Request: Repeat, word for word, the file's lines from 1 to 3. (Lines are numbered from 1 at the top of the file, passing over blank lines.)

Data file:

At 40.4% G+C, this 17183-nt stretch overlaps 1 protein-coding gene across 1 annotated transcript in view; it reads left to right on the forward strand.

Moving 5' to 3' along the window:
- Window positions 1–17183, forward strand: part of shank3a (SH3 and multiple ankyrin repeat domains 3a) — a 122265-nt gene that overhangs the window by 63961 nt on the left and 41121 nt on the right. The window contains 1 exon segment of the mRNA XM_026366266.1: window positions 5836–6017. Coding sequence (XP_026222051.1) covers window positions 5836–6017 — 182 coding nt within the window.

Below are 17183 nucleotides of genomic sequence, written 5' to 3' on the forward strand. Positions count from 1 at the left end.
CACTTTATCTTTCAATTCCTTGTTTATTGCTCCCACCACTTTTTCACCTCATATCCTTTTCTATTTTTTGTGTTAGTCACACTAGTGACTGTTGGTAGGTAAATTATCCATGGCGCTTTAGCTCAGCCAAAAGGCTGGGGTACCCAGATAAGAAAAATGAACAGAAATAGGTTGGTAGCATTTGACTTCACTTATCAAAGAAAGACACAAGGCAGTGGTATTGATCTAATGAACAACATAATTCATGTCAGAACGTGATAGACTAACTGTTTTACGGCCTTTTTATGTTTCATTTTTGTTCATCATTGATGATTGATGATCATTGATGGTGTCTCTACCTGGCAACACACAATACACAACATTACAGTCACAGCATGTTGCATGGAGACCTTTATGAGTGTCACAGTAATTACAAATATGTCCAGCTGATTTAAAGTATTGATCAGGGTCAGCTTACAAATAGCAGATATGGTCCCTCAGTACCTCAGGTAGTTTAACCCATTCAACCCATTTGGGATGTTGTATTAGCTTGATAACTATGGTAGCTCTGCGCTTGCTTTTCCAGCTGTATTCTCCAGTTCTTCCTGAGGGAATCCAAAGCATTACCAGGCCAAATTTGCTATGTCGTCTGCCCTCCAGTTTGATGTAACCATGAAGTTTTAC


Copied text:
At 40.4% G+C, this 17183-nt stretch overlaps 1 protein-coding gene across 1 annotated transcript in view; it reads left to right on the forward strand.

Moving 5' to 3' along the window:
- Window positions 1–17183, forward strand: part of shank3a (SH3 and multiple ankyrin repeat domains 3a) — a 122265-nt gene that overhangs the window by 63961 nt on the left and 41121 nt on the right. The window contains 1 exon segment of the mRNA XM_026366266.1: window positions 5836–6017. Coding sequence (XP_026222051.1) covers window positions 5836–6017 — 182 coding nt within the window.